Manchester United 4 -2 Stoke City
Anybody watching MUTV on Friday and Saturday will surely have caught themselves in a state of red-faced embarrassment as a shameless SAF put the full court press on Ryan Shawcross at two different press conferences and during his usual Friday chat with the Manchester Evening News’ United correspondent Stuart Matthieson. “Och,” he said in that sexy Govan drawl, just letting it ooze, “I had an embarrassment of riches in Jonny Evans, Gerard Pique, Ryan Shawcross, Craig Cathcart to back up Nemanja Vidic and Rio, not to mention Wes Brown and John O’Shea, but I threw it all away. The baba and the bath water.”
Couldn’t possibly have said it better myself. Beyond the hysterical propaganda offered up by the Arsenal-loving crew of the usual Fleet Street suspects led by Piers Morgan, the hard-tackling Shawcross has improved from being a prospect to the best English center back in the P.L., aside perhaps from Gary Cahill, who has improved immeasurably since leaving Bolton Wanderers to join a quality team at Chelsea. Anyway, clearly, with the Gaffer relentlessly whispering slobbering sweet-nothings and repeated apologies in young Shawcross’ direction, the big decision belongs to the player himself.
Meanwhile, Stoke City’s manager, Tony Pulis has been saying “the lad is not for sale at any price.” Pulis, one of the more likable characters among English managers, up there with Ian Holloway, is telling unconvincing porky pies. That phrase, ‘Not for sale at any price’ is up there with “Dad, I promise I will never drink and drive’ and ‘I love you!’ Pulis–the coach who looks like he is still dressed in the morning by his mum–is surely saying his prayers every day and text messaging Brede Hangeland’s agent’s phone number to Sir Alex. in other words, Ryan Shawcross surely is available, but he’s going to cost United dear!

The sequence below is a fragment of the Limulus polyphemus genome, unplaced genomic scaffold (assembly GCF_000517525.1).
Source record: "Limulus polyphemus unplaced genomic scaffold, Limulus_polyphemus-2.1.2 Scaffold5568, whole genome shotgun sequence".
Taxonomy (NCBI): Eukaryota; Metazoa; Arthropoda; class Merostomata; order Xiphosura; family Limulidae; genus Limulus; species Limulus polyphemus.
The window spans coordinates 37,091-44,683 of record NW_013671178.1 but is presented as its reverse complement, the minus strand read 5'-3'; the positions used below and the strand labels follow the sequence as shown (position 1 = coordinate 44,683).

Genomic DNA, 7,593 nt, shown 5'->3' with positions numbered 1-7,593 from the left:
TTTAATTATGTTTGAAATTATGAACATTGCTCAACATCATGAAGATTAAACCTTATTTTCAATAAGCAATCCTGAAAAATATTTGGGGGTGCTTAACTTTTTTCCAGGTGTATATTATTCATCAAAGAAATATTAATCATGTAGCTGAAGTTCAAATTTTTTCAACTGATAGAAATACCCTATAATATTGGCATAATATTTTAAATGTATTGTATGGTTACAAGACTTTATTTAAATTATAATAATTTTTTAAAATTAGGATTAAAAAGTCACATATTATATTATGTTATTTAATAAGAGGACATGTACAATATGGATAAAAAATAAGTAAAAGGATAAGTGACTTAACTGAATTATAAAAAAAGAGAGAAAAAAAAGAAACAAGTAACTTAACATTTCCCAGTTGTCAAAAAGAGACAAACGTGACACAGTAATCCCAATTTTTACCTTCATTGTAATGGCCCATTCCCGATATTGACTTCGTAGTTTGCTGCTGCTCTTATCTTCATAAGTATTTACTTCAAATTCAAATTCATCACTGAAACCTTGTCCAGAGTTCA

Do we need Shawcross? Yes, we do! Beyond the welcoming sight of a petrified Aaron Ramsey absolutely making skidmarks in his shorts any time he’s near Shawcross on the pitch, the lad is exactly what we need. Consequently, this was completely reiterated and rendered clear as a bell in United’s pell-mell pinball game team play against Stoke on Saturday. My Lord Ferg can eschew all the clichés he wants about this team model being all about attack, but the truth is neither abstract nor fixed. The right team won, to be sure, but with bigger tests looming against Chelsea, Citeh and the Arse, United’s back four are on their own.